During surgery, the robotic arm guides your surgeon in, preparing your socket in the pelvis and positioning the implants. Real-time information and images allow your surgeon to know and control accurate implant placement, which can be difficult to achieve using traditional surgical techniques without a robotic arm. Benefits of the procedure include: •A ccurate placement of your hip implant using the surgeon-controlled robotic arm system, which can reduce the likelihood of hip dislocation •M ore consistency in leg length, potentially decreasing the need for a shoe lift •D ecreased risk for the implant and bone to rub together abnormally — which may improve the lifespan of the implant
How Our New Procedure Can Help How does it work?
If I undergo the procedure, what can I expect?
If your surgeon determines that you are a good candidate for the procedure, you will receive a CT scan of your hip one or two weeks prior to your surgery date. This is used to create a 3D model of your hip, pelvis, and femur.
Your surgeon will determine the length of your hospital stay for a total hip replacement. He or she will also prescribe a course of physical therapy based on your needs.
The surgeon uses the RIO® software, along with information from the 3D model, to plan your surgery based on your unique anatomy. During surgery, the software provides real-time information to optimize implant positioning and alignment, and the robotic arm is used to prepare your socket and guide placement of the implants.
This procedure is a total hip replacement, and is typically covered by Medicare. Check with your private health insurer to verify coverage.
Who is a good candidate for the procedure? If you have one or more of the following symptoms, talk to your doctor — you may be a candidate. • Pain while putting weight on the affected joints • Limping to lessen the weight-bearing pressure on the hip • Hip pain or stiffness during walking or other impact activities • Failure to respond to nonsurgical treatments and pain medication
What is the lifespan of the implant? All implants have a life expectancy that depends on several factors, including the patient’s weight, activity level, quality of bone, and compliance with physician’s orders. Proper implant alignment and precise positioning during surgery are also very important factors that can improve the life expectancy of an implant. Through the use of RIO®, implants can be optimally aligned and positioned to ensure the longest benefit.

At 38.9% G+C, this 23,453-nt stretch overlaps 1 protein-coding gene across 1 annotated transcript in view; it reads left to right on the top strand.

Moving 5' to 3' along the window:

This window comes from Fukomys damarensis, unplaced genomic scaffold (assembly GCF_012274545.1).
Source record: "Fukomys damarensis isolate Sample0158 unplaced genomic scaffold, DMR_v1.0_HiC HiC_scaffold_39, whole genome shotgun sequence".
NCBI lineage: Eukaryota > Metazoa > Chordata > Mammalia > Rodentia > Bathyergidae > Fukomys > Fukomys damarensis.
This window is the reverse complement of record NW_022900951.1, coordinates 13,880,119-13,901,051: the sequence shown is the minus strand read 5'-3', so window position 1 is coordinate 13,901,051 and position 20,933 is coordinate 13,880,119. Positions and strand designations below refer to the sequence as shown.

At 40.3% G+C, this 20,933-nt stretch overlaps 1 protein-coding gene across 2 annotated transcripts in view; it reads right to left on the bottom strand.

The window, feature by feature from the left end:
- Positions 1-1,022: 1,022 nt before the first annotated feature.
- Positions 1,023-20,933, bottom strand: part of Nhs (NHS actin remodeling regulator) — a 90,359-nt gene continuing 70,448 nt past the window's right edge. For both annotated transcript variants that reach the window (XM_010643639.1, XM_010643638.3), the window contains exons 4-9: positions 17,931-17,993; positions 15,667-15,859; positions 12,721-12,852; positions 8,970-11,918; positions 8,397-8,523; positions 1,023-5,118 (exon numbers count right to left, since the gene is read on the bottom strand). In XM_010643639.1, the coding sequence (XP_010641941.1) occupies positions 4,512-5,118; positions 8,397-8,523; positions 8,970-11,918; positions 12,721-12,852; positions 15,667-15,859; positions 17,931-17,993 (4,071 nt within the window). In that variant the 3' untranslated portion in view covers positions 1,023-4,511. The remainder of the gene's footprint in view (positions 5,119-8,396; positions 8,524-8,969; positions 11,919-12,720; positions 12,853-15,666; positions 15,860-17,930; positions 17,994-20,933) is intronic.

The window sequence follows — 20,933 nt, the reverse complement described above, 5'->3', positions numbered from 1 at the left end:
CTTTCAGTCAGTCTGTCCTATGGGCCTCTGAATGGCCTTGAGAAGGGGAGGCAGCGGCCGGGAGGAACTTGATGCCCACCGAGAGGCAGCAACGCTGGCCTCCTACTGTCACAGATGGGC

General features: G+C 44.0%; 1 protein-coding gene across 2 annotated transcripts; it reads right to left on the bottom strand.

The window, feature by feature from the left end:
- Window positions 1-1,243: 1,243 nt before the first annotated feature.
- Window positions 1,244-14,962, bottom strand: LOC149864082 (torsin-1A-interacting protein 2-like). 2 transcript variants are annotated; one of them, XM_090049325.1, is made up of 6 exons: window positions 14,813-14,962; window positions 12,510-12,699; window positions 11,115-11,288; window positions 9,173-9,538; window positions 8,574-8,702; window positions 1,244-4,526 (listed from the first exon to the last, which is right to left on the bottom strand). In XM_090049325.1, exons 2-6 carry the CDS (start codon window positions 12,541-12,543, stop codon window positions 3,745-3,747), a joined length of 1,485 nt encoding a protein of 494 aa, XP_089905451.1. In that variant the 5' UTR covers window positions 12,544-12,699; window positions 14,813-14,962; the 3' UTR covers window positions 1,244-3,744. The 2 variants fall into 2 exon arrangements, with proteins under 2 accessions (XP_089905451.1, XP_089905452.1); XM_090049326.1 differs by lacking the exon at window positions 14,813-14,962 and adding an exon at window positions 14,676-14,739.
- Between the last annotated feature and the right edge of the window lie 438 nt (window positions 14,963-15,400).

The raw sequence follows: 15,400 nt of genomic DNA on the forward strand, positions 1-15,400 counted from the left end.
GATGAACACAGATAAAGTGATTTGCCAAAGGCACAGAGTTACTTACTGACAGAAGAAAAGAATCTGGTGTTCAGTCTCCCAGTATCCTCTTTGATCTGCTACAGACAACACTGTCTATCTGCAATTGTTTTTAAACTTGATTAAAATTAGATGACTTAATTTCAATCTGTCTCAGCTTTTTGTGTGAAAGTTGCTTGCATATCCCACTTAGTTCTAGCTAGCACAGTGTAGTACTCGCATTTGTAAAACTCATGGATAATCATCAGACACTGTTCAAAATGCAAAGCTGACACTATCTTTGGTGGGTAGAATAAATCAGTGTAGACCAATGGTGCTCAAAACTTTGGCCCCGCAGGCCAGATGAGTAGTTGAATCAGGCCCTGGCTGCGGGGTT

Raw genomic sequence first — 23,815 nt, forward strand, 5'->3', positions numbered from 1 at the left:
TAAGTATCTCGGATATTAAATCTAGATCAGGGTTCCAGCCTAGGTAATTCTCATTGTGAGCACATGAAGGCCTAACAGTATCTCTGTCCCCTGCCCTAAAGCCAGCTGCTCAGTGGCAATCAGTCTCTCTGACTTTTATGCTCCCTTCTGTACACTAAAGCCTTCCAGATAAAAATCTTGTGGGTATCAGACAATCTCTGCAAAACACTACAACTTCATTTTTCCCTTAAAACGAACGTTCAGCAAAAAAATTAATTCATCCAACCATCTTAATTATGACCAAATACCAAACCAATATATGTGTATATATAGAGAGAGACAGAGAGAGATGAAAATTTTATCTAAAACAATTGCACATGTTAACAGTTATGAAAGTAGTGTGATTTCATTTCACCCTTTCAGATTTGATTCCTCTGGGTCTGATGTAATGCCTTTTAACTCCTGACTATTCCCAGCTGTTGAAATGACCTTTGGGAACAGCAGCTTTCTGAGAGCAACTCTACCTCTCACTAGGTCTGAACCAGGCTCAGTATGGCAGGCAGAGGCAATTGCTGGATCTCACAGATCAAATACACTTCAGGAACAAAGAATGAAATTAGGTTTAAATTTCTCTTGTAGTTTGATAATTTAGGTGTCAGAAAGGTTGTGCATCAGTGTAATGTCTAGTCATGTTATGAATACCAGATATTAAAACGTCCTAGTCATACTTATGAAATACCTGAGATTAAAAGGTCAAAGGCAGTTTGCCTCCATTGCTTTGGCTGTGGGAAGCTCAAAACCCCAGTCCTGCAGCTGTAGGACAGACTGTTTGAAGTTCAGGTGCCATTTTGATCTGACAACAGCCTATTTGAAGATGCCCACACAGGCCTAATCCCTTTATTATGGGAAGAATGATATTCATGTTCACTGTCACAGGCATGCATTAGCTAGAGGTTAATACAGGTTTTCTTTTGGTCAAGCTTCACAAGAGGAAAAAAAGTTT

Managing Your DJD 8 tips to help you manage osteoarthritis
Questions to ask your doctor
1. Maintain a healthy weight to reduce levels of painful swelling in the joints.
• What are the factors causing my hip pain?
2. K now your physical limitations and how to reduce activity when pain persists. 3. Take medications prescribed by your doctor and follow the prescribed regimen. 4. I f advised, use an assistive device, such as a walker or cane, to put less stress on your joints. 5. M aintain good posture to reduce the strain placed on your joints. 6. W ear comfortable, properly fitting shoes that support your weight. 7. Keep a positive outlook to help manage stress and maintain control of your treatment. 8. Maintain a proactive role in managing your disease so that you can live as close to your normal lifestyle without aggravating your condition.
•W ill reducing activity, taking pain or prescription medication, getting injections, or adding physical therapy help ease my pain? •W ould a total hip replacement procedure provide relief from my hip pain? •A m I a candidate for this total hip replacement procedure? •W hat are the benefits and risks involved with traditional total hip replacement or the procedure? •H ow long will it take to recover from a total hip replacement versus this new procedure? •H ow long can I expect the implant to last? •H ow does my age affect the proper treatment for my condition?
For more patient information or to schedule a physician consultation, please call 866.757.6248.
Mission Statement We serve together in Trinity Health, In the spirit of the Gospel, To heal mind, body and spirit, To improve the health of our communities, And to steward the resources entrusted to us.
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Published on Dec 11, 2011